Tubal Ligation Overview
A tubal ligation, or tubectomy, is commonly referred to as having the tubes tied. This female sterilization method is a surgical procedure where the fallopian tubes are tied, blocked, or severed to prevent the eggs from traveling to the uterus to implant, thus preventing pregnancy. Board-certified gynecologists, Dr. Basinski and Dr. Juran, perform the surgery regularly with great results as part of their family planning services. There are several methods that the Newburgh doctors can perform to provide the safest and best-possible results. The surgery is generally considered safe with few minor complications possible.
The most common forms of tubal ligation are:
- Postpartum tubal ligation where the operation is performed after giving birth, usually 24-36 hours afterwards. Since the fallopian tubes are positioned higher in the abdomen following delivery, the doctor will make the incision beneath the belly button. This method is usually performed laparoscopically where surgical tools are inserted into one small incision.
- With a laparoscopy procedure, the surgical tools are inserted into two small incisions made in the abdomen. With a mini-lap, one incision is made in the abdomen in order to reach the fallopian tubes.
- With a laparotomy (open tubal ligation), a larger incision is made into the abdomen. This method is usually reserved for women who have had previous stomach or pelvic surgeries, pelvic inflammatory disease, or endometriosis.
General anesthetic is administered with the laparoscopy procedure, whereas the laparotomy or mini-laparotomy can be performed under general anesthesia or with the use of an epidural.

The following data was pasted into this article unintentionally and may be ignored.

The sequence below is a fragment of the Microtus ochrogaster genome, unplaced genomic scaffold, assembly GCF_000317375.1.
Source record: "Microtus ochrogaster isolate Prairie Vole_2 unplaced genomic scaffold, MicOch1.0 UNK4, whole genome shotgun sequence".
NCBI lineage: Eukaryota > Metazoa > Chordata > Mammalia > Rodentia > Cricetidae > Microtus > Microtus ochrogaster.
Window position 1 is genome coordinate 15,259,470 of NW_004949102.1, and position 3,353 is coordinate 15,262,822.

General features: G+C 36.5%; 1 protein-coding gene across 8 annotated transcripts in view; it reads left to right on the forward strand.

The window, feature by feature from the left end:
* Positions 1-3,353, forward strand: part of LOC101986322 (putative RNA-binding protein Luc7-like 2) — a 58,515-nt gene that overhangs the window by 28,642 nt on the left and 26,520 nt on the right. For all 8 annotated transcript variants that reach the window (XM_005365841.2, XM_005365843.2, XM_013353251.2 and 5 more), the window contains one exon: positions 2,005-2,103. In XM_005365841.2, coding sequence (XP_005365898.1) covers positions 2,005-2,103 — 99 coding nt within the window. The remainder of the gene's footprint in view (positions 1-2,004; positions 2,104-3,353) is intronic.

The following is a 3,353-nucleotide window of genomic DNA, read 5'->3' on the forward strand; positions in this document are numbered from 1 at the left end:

The majority of women can expect to go home the same day following a tubal. It is common to experience slight vaginal bleeding since the uterus shifted during surgery. After a laparoscopy, a patient should expect abdominal swelling that typically lasts a day. Some patients may also experience shoulder pain caused by gas in the abdomen, but it should subside fairly quickly. A patient can engage in sexual intercourse about a week after surgery or whenever she feels ready and there’s no pain associated with it. Normal activities can be resumed 24 hours to a few days after the patient has rested sufficiently. A follow-up exam is usually scheduled 2 weeks after the surgery.
After a tubal ligation, no back-up birth control is needed. Since no form of birth control is 100% effective, there is a slight chance of getting pregnant in the future, where the chances can increase after a number of years. This can be caused by the tubes growing back together, which allows the sperm to fertilize the egg. Pregnancy can also occur if the surgery wasn’t performed correctly the first time. If pregnancy occurs, it could be a life-threatening pregnancy called an ectopic pregnancy where the fertilized egg can grow in the fallopian tube. Your doctor must be contacted right away.
While it’s possible to reverse a tubal ligation, it’s not always successful since it involves reconnecting the fallopian tubes. It is important that when you decide on a tubal ligation, you are sure that you don’t want to get pregnant in the future.
Future pregnancies can effectively be prevented with a tubal ligation. If there are no more babies in your future, talk to Dr. Basinski and Dr. Juran about the possibility of having your tubes tied. The experienced doctors can give you all the facts, determine if this is the right procedure for you, and if so, they can decide which method would be most beneficial. To schedule your consultation, give our office a call so we can make an appointment as soon as possible.